Competing competitiveness agendas
Incoming House Speaker Nancy Pelosi (D-Calif.) said the House Democrats’ Innovation Agenda would boost funding for basic research in the physical sciences across all agencies. She added that the Democrats’ agenda predates President Bush’s American Competitiveness Initiative, and unlike the president’s plan, it would not shortchange some science and technology research programs.

Pelosi said last week that Democrats and Republicans can find common ground and make significant progress by enacting legislation that would:
  • Immediately modernize and extend the research and development tax credit. 
  • Double funding for basic research in the physical
  • sciences.
  • Ensure access to broadband Internet connections for all Americans. 
  • Improve the patent system.
  • Change immigration laws to ensure that the best and brightest people from around the world are able to contribute to innovation in the United States.

“To meet the challenges of today, and to create the jobs and economic security of tomorrow, we must make these investments immediately,” Pelosi said.

Shake-up in the supercomputer rankings
Researchers from the University of Mannheim in Germany, the Lawrence Berkeley National Laboratory and the University of Tennessee at Knoxville recently published their Top 500 list of the world’s fastest computers, a ranking the researchers update every six months.

The IBM BlueGene/L system at the Energy Department’s Lawrence Livermore National Laboratory retained its No. 1 spot. In a surprise move, Sandia National Laboratories’ Cray Red Storm supercomputer nabbed second place. The initial Red Storm system ranked No. 9 in June.

The IBM BGW-eServer Blue Gene Solution system at IBM’s Thomas Watson Research Center slipped a notch, from the No. 2 position to No. 3.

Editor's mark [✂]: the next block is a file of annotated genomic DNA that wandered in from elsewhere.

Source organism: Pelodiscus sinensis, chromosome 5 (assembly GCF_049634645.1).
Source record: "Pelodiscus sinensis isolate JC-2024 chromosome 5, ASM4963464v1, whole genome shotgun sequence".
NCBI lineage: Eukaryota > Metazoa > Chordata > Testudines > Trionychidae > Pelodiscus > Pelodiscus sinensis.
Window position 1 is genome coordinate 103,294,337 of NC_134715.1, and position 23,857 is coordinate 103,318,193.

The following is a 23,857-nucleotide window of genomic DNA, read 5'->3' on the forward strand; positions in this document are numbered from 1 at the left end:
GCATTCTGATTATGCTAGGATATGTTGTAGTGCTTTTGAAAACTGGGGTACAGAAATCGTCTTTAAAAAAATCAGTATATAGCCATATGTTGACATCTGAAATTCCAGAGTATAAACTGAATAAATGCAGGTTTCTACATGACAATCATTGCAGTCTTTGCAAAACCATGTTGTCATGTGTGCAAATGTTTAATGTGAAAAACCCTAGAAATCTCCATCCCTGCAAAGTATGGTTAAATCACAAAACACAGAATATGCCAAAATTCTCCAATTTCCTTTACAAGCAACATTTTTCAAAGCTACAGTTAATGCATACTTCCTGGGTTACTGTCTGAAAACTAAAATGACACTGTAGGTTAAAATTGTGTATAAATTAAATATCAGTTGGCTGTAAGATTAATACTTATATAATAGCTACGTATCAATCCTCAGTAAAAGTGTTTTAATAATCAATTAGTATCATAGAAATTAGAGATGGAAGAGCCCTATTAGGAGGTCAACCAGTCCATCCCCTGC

NEC’s Earth Simulator, which ranked first five times, fell out of the Top 10 to No. 14.

The United States claims the lion’s share of the list’s high-performance computing systems with 306 of the 500. Europeans have 95 systems on the list. The dominant countries in Asia are Japan with 30 systems, up from a previous total of 29; and China with 18 systems, down from 28 on the last list.

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IAC honors executives-to-beThe Industry Advisory Council’s Partners Program recently graduated its 10th class of executive hopefuls. The employers of the program’s 32 participants from government and industry had selected each of them for matriculation because of their potential as information technology leaders. The program’s alumni network has more than 200 members.

Through a yearlong series of breakfast meetings, participants prepared for the roles they hope to assume in the Senior Executive Service or at a company’s executive level.

“Early graduates benefited from being able to talk about crucial issues in a no-marketing, safe environment and supported the program within their organizations and across government and industry,” said Leslie Barry, a 1998 Partners Program graduate. Barry is vice chairwoman for professional development at IAC and vice president of government affairs and business development at GTSI.

“Graduates tend to stay involved in ACT/IAC forums and use the leadership skills learned in the Partners Program to continue the safe, ethical and open dialogue needed in today’s government,” she said.